Well, this weekend I had a great time. Dad was here to play in the World Series of Poker circuit event at Caesar’s Indiana, just across the river. I’ve been in a casino only twice before in my life, and this was the first time I’ve been in Caesar’s. But it was a good deal for Dad, he got to get out of town for a while, play some poker with the big boys (there were several pros in attendance), and see me and Tricia.
It was an okay first day–he played Friday and did well for a while, and then just hit a streak of bad draws and was out. Then came Saturday. He got into the Saturday event, and was just phenomenal throughout the afternoon and early evening, holding his own while not necessarily racking up the chips. And then he switched tables.
Now, only the top 36 got prize money in this thing, which meant Dad had to survive until the room was reduced to 4 tables. He survived two all-in hands, forcing a fold on one and won the other, and then word got out that there were 37 left. To no one’s surprise, each hand got more intense as people tried to force out the short-stacked. They played with 37 for close to an hour, and it was not without its moments–Dad was nearly forced to go all-in at least twice, including the title moment of this post!
Now, see, he had raised his draw and someone reraised to where he would have had to push everything into the pot. Oh, the agony! My heart was doing somersaults in my chest, but I’m sure that’s nothing compared to what he was going through. It was obvious he was in agony, and I was literally holding my breath. Then finally, in a fit of disgust, he picked up his cards and slammed them facedown on the table, folding the hand–he had POCKET QUEENS! Oh my stars and garters! He folded ***PocketQueens(tm)***!!!!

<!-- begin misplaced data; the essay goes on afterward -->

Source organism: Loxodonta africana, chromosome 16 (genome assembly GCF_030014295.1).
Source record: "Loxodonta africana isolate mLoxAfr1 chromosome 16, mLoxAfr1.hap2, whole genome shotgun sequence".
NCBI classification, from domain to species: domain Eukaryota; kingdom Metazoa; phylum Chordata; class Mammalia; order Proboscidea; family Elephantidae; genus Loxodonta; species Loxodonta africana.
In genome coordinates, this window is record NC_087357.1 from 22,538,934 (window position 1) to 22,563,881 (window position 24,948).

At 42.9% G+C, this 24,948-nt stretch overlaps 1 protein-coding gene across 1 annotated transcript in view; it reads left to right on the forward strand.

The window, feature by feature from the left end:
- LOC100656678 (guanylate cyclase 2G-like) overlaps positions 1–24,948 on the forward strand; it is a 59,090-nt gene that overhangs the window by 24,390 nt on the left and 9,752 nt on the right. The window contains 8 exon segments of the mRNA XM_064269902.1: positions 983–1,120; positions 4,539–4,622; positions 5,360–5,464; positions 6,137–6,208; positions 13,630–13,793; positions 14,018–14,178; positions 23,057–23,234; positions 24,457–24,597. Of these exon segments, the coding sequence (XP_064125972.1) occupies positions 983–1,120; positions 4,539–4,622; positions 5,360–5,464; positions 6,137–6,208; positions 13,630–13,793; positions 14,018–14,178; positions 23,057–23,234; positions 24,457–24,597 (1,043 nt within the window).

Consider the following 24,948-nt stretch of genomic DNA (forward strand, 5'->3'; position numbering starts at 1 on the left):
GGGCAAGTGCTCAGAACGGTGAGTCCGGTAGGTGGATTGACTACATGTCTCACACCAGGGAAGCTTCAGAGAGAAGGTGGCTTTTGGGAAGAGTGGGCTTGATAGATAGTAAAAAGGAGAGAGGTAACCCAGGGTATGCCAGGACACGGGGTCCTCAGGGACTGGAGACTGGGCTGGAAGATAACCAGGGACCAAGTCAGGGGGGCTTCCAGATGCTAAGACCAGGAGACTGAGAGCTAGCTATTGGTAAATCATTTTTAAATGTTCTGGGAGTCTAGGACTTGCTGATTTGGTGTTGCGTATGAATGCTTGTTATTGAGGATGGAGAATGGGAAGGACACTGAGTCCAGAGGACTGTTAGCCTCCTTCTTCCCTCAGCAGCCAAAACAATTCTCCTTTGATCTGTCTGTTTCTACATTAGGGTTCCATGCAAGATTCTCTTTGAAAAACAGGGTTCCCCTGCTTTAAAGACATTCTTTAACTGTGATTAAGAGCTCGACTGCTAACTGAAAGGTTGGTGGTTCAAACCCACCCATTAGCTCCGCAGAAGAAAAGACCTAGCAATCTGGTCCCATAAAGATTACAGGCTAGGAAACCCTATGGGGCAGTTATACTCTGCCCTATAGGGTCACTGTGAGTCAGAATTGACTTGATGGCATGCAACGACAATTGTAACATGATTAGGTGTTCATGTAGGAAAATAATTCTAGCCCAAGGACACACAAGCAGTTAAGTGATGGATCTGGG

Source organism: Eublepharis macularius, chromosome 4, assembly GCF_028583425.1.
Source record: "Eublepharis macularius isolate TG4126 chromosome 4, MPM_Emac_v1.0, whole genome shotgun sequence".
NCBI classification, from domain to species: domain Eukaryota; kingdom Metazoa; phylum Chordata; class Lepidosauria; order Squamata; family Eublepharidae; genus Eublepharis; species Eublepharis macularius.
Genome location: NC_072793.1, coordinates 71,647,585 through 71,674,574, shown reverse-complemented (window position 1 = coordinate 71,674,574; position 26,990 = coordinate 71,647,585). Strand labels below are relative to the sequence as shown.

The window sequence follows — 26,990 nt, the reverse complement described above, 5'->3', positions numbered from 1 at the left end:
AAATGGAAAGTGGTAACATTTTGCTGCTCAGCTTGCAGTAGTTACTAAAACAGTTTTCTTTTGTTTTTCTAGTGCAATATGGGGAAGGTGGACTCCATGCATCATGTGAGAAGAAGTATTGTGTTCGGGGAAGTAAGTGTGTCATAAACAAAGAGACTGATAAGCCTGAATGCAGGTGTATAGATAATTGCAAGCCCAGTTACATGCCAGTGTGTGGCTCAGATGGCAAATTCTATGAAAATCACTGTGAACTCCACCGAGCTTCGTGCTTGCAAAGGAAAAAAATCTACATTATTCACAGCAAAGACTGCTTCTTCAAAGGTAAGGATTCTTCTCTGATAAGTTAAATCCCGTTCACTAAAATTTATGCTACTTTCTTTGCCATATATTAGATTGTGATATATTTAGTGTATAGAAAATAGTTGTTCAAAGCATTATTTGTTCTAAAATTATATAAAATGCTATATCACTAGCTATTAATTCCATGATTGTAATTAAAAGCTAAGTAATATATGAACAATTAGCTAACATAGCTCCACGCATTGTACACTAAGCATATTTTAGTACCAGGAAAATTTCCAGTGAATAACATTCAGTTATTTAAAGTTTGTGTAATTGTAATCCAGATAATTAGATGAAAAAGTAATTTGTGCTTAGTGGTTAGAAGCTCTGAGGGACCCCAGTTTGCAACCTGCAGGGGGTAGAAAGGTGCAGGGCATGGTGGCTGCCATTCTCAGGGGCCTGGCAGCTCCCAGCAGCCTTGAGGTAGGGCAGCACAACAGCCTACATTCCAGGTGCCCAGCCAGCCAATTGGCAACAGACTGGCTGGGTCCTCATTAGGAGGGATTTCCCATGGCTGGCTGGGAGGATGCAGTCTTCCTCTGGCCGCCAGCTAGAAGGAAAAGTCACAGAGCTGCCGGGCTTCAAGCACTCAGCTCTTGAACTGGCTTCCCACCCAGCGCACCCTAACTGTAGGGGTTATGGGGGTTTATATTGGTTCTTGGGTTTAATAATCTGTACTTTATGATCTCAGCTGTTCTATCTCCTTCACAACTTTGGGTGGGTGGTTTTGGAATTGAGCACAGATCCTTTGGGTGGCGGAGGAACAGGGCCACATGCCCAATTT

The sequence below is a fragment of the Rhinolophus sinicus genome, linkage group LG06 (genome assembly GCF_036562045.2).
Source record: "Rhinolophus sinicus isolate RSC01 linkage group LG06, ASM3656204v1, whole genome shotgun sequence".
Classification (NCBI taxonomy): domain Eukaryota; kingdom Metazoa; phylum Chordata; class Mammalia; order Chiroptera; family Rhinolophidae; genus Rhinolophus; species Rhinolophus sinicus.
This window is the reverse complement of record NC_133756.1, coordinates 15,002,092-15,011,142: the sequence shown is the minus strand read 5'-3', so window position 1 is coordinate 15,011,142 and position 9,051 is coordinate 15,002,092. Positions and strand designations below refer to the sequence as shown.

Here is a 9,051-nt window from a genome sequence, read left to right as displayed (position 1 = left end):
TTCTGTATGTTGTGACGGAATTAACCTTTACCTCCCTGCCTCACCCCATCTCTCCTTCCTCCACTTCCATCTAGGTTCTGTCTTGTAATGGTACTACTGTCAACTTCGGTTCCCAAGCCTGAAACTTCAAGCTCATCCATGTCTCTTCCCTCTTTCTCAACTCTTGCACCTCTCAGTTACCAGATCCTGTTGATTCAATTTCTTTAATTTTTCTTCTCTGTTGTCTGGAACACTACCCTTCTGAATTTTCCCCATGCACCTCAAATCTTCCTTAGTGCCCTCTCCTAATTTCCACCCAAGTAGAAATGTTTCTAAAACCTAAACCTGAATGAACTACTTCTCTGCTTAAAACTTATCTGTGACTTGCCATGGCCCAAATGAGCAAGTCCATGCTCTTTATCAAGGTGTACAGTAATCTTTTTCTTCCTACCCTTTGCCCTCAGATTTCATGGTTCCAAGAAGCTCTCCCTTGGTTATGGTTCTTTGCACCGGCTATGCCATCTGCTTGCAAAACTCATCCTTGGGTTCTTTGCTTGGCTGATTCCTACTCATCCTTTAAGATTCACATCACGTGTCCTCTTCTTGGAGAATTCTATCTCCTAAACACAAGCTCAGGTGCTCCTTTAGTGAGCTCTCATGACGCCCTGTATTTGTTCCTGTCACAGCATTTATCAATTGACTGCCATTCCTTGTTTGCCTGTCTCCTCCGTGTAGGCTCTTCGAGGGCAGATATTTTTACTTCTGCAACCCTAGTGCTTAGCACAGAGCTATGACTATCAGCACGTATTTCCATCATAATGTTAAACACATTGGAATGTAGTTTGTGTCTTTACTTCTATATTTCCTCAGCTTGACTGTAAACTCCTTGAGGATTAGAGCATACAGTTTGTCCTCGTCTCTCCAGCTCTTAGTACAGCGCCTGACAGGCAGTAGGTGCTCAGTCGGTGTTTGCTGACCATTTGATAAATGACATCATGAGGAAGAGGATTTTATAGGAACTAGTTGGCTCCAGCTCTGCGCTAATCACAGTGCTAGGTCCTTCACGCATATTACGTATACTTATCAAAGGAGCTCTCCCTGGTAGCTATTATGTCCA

Unbeknowst to me at the time, there was a guy on the other table who had only $700 of chips left, and would not have been able to make the ante (or the blind, can’t remember which right now) on the next hand unless he won. Turned out that just as Dad folded, the guy won. And the guy who put the pressure on Dad had an Ace-King suited. Dad could have taken him, but the risk was too great. Dad told me later he didn’t want to be number 37, and that was why he folded.
But as a result, about 20 minutes or so afterwards, someone went out, and then there were 36. Dad was guaranteed prize money! He survived one more person going out before finishing 35th. And the tournament that day began with 358. How about that? My dad finished 35th out of 358, including pros! That’s MY Dad!!! 😀
Oh, it was wonderful, I never thought I could have that much fun standing around watching people sit at a table. I guess it’s a good thing that I don’t play, at least not with the seriousness Dad or a pro would have–I might have to consider making a run at it the way Dad has. But I think it’s a hobby for him right now–not a second career. I should get him to organize some family tournaments–THAT would be fun to come home to!